Second, on Oct. 23, upon a petition from the secretary of the commonwealth, the Pennsylvania Supreme Court ruled that signatures on mail-in ballots need not be authenticated.

And third, on Nov. 2, the secretary of the commonwealth “encouraged certain counties to notify party and candidate representatives of mail-in voters whose ballots contained defects,” the resolutions state.

Pennsylvania’s 20 Electoral College electors are currently chosen by Boockvar. However, Mastriano said the authority actually belongs to the legislature and he wants to wrest it back before Dec. 14 when electors convene in Congress to formally elect the next president.

Failing that, he said, the legislative body could technically appoint its own 20 electors and send them to Congress as well.

“That would be a showdown and a constitutional crisis, of course, that the courts would have to adjudicate on. And we do have the Constitution on our side, and that’s the beautiful thing,” Mastriano said.

“We’re not looking to overturn anything that happened fair and square. If [Democratic nominee Joe] Biden won fair and square, so be it. But the question is, in Pennsylvania, did he? And that’s all we’re trying to find out.”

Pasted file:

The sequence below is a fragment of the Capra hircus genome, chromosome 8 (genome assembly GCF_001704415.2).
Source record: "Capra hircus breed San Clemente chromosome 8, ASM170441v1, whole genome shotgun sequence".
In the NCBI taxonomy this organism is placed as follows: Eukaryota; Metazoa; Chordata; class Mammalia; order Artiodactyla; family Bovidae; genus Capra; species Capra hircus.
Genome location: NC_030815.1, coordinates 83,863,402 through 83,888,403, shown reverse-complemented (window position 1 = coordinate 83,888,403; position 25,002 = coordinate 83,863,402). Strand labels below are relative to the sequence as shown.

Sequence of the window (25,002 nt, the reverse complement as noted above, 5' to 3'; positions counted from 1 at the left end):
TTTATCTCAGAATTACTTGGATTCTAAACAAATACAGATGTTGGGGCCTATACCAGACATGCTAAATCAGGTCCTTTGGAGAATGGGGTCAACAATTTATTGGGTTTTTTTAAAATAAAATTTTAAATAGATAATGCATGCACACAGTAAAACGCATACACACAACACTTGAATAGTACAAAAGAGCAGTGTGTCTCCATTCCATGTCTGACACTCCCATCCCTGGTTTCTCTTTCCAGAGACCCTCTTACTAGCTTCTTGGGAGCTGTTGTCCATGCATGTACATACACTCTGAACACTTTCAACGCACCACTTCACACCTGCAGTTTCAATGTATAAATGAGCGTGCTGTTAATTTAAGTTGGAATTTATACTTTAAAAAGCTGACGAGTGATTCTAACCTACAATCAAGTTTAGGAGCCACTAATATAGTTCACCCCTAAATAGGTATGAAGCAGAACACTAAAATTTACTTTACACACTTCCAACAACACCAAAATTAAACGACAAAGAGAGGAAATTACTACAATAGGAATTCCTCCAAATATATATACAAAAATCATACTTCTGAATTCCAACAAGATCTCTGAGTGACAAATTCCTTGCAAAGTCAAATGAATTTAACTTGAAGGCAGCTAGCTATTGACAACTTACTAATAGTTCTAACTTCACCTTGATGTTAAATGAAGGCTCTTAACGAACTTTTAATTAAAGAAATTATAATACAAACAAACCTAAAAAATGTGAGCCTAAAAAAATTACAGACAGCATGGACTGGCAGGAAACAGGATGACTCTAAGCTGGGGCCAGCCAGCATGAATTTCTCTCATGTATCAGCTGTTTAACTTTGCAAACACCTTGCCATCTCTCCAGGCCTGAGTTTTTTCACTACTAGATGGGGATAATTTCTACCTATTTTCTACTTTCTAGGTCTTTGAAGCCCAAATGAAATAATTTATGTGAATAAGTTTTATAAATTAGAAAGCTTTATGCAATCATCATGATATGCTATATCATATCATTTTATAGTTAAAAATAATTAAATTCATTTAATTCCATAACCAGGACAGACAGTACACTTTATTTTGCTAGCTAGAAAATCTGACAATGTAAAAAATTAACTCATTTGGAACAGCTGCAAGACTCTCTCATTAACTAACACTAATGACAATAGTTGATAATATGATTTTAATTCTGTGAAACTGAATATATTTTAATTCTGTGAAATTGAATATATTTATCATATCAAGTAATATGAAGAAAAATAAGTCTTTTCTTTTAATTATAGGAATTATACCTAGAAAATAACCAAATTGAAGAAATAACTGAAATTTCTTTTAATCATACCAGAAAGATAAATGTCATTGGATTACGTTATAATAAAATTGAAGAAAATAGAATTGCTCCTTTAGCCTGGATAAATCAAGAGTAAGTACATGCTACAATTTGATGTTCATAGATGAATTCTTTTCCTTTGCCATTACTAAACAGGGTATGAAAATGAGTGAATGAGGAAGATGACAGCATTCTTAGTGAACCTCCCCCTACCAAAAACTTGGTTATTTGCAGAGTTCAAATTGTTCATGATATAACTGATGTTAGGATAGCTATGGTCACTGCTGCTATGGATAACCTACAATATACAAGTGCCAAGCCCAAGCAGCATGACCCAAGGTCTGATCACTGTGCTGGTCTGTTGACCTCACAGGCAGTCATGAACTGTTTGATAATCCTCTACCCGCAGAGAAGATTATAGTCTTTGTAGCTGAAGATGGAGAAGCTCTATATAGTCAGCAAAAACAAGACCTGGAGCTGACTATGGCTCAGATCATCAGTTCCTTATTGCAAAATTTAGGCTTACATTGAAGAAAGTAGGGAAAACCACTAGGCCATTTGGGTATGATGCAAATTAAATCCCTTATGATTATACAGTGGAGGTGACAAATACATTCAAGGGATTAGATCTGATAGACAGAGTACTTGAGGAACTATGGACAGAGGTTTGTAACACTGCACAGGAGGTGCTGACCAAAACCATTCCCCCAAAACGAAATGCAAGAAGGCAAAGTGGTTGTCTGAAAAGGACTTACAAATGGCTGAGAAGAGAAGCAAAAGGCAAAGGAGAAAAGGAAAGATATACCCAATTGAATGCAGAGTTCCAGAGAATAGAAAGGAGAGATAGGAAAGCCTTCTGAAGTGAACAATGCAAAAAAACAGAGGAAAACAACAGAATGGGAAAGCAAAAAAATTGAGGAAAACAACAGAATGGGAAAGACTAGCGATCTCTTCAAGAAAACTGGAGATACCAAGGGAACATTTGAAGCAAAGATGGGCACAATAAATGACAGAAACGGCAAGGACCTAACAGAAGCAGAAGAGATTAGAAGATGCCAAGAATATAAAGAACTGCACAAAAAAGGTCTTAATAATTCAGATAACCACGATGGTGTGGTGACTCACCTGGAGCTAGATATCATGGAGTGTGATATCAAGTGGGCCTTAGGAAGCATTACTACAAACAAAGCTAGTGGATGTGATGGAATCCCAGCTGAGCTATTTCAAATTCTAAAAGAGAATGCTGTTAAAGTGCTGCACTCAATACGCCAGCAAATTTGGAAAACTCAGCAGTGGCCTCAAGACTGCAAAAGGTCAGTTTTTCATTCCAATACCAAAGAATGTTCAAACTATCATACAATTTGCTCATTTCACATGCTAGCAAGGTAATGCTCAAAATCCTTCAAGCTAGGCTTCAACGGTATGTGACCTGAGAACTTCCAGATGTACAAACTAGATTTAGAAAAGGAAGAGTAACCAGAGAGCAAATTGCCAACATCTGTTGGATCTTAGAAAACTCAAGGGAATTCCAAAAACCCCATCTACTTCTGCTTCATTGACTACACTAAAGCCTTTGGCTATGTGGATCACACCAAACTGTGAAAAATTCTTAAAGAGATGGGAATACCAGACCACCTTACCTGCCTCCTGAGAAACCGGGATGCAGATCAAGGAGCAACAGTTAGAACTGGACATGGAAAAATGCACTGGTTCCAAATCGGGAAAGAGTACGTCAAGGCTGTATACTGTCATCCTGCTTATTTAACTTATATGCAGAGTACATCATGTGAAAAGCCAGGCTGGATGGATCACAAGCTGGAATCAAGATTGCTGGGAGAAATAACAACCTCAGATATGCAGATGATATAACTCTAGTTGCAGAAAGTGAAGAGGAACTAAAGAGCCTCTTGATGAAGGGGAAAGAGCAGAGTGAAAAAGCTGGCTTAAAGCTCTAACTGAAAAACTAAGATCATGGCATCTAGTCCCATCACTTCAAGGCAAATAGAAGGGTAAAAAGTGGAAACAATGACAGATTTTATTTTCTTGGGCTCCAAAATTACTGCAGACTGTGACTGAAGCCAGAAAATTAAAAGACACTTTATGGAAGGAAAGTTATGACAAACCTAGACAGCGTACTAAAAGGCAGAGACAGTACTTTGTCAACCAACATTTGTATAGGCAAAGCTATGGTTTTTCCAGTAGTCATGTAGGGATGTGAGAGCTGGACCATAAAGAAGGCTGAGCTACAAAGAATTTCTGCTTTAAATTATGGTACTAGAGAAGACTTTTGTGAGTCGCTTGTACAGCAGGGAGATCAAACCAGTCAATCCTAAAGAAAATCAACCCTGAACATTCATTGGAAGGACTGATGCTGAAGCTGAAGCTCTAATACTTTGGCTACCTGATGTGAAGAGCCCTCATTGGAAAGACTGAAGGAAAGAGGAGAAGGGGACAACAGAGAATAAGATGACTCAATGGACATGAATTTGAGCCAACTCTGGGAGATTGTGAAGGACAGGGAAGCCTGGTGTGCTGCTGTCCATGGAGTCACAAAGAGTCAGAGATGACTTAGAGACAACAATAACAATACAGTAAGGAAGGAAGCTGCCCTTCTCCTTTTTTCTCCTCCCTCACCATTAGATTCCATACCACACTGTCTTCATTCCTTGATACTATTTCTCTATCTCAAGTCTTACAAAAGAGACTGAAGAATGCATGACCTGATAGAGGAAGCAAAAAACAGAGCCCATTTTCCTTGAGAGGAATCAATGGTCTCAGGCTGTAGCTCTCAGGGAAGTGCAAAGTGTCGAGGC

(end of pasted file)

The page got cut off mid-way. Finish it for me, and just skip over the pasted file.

If a presidential candidate fails to reach 270 electoral college votes, the winner is selected by state delegation in Congress. Each state is awarded one delegate (and one vote), who is determined by the party that has the most congressional members in that state. In this scenario, Republicans have a majority.

Mastriano and other state Republicans held a public hearing on Nov. 25 that included testimonies alleging obstruction, voter machine manipulation, and other irregularities.
The Trump campaign currently has several court cases active in Pennsylvania, including an appeal to the U.S. Supreme Court regarding the mail-in ballot deadline.

Boockvar has denied allegations of voter fraud or irregularities that would change the outcome of the 2020 election.

Both Mastriano and Diamond pointed to a 1994 case in which a federal judge invalidated a Democratic state senator’s election win—after he was sworn into office—due to fraud. An appeals court upheld the decision.

Democrat William Stinson was removed from office and replaced by Republican Bruce Marks in a north Philadelphia district.

Judge Clarence Newcomer wrote in his decision that “substantial evidence was presented establishing massive absentee ballot fraud, deception, intimidation, harassment, and forgery,” according to a New York Times report.

In his decision, the judge threw out all absentee ballots, saying the fraudulent activity “tainted the entirety of the absentee ballots.”

Mastriano likens the current situation to 1775 when George Washington was appealing for God’s help while taking on a world superpower.

“We’re at this point now we’re facing so much corruption, and so much complicity as well from the mainstream media, that we really do need to pray in God to intervene on our behalf,” Mastriano said. “And we also need to act. And our acting, of course, is being involved and engaging our senators and reps and asking them what they’re going to do about this.”